1920 - At the Second Congress of the Third international, the Sinistra played a determinant role in stiffening the conditions of admission. In so doing, at a time of continued and considerable social ferment, it hoped to bar admission to groups and parties whose acceptance of a revolutionary program and discipline would prove rhetorical and their actions detrimental, particularly if the postwar verve and revolutionary conditions receded, as was soon the case. In seeing the International as a true, authentic world party rather than a formal arithmetic summation of national parties, which later would be free to go on and “make politics” as each saw fit, of all the European communist groups the Sinistra was the clearest on the question of internationalism. Even as it was involved in founding a communist party in Italy, the Sinistra in the International stood for the reaffirmation of Marxism’s integrity and for an internationalism strategically and tactically binding the working classes of the West with the rebellious people of the East. It believed that a revolutionary communist party must seek the violent overthrow of the bourgeoisie leading to the establishment of the class dictatorship as a bridge to a classless society. Strongly favoring internal discipline, it maintained that, within both the national parties and the International, obedience must rest on the voluntary acceptance and understanding of the revolutionary program by each and every adherent, and not on bossy compulsion.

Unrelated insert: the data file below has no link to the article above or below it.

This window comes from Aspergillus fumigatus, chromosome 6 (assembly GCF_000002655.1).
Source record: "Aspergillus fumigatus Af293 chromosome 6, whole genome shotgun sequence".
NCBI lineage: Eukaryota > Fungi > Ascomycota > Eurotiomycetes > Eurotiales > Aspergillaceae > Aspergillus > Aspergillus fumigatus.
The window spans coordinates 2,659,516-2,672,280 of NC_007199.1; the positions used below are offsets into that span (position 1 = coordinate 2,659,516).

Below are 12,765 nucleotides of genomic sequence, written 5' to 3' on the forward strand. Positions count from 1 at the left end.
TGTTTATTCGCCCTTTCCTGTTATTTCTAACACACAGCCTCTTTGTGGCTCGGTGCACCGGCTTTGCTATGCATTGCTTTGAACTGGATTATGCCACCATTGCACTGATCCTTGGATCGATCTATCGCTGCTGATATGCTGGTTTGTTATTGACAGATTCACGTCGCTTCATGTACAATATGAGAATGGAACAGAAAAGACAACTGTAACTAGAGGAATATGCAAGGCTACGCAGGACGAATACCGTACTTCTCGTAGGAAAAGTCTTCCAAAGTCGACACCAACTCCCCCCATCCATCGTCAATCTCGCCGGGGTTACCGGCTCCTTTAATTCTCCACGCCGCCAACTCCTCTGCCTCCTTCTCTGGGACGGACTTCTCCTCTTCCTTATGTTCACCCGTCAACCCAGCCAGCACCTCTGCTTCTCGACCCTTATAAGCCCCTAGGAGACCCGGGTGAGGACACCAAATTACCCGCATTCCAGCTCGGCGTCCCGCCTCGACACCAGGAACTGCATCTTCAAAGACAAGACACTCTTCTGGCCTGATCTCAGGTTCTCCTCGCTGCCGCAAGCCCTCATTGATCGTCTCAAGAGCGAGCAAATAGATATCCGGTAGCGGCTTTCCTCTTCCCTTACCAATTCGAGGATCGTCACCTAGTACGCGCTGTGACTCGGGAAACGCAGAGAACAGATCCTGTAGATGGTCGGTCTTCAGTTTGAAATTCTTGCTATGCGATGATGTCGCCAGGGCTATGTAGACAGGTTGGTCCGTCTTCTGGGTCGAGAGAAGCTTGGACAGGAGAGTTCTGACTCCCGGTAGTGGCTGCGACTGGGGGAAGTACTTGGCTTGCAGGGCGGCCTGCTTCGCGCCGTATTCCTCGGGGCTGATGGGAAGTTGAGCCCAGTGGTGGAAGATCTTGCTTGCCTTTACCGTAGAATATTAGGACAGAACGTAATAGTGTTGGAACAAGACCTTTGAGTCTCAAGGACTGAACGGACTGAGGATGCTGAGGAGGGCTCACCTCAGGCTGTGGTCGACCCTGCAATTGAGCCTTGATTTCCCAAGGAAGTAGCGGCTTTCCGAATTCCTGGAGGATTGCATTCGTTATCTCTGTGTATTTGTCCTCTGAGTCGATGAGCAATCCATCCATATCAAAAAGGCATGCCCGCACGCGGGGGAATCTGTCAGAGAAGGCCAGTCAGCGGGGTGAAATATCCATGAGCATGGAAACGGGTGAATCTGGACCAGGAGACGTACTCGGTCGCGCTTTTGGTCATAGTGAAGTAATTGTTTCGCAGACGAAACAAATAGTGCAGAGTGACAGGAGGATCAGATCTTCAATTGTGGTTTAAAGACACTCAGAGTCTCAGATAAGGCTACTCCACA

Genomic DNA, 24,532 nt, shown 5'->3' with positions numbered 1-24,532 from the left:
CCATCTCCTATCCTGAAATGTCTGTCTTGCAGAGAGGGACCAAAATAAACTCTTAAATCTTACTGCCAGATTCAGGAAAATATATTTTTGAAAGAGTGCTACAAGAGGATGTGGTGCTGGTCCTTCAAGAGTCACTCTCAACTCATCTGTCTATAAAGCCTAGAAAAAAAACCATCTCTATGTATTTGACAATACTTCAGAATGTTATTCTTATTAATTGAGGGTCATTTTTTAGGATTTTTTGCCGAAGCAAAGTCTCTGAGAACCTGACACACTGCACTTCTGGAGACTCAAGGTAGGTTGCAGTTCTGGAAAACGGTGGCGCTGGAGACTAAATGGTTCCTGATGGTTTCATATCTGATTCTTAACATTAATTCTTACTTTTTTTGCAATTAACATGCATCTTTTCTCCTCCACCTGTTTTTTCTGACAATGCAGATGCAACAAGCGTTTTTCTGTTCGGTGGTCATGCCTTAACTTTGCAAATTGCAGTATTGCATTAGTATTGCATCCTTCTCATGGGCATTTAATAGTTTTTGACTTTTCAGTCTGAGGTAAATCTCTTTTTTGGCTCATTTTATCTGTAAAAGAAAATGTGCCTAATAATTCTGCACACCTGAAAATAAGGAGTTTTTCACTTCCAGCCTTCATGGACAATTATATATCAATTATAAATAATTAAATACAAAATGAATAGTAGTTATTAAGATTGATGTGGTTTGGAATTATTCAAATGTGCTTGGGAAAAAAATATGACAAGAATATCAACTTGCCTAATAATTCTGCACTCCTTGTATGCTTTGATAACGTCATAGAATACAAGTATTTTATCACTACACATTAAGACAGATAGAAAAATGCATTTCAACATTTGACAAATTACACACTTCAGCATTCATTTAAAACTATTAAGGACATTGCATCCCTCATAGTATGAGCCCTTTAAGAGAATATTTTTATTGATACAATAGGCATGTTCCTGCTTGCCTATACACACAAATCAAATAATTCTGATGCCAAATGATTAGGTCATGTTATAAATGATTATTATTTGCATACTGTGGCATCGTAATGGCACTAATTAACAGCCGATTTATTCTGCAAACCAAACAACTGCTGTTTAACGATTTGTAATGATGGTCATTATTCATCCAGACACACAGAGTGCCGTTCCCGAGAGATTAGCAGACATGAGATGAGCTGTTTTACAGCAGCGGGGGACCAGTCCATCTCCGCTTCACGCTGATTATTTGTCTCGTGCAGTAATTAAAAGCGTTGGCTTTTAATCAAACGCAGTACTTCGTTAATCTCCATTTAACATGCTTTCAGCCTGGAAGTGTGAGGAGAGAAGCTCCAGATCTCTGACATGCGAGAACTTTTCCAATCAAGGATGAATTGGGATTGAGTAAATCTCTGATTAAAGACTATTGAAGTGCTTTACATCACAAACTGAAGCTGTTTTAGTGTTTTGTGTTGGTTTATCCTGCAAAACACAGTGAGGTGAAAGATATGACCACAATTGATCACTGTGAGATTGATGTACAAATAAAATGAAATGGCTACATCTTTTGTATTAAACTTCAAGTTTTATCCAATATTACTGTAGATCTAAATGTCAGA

1921 - At the PSI’s 1921 Congress of Leighorn (Livorno), the Communist Sinistra broke away from the old reformist party and founded the Communist Party of Italy (CPI), a Section of the Communist International. Regardless of the subsequent assertions of a Stalinist historiography, the leading offices of the party were staffed entirely by Sinistra representatives and by Bordiga. At this time, Gramsci and Togliatti were in total agreement with this leadership. For two years, in a Western Europe where revolutionary elements were seeking a road to revolution to provide decisive aid to the USSR, the Sinistra-led CPI was the foremost edge of the politics of “Bolshevism, A Plant for Every Clime.” Amongst the trade unions, it carried out a strenuous campaign to construct a real united front – not of parties – of the working masses whatever their political loyalties; it fought no less strenuously against social-democratic reformism that misled the workers with its illusory pacifism and legalism; it openly confronted fascism, which it described as the reaction of industrial and agrarian capital to a worldwide economic crisis and the militancy of the proletariat, and not a feudal phenomenon as would be averred later by Stalinists; it built a defensive military apparatus against reaction and did not have to rely on such organizations as the “Arditi del Popolo,” a formation of spurious and uncertain nature; and during all those years marked by the reflux of the postwar revolutionary wave, the party maintained an international and internationalist stance, criticizing from the outset the rise of localism or autonomous actions and, above all else, the moves subordinating the International itself to Russian national needs.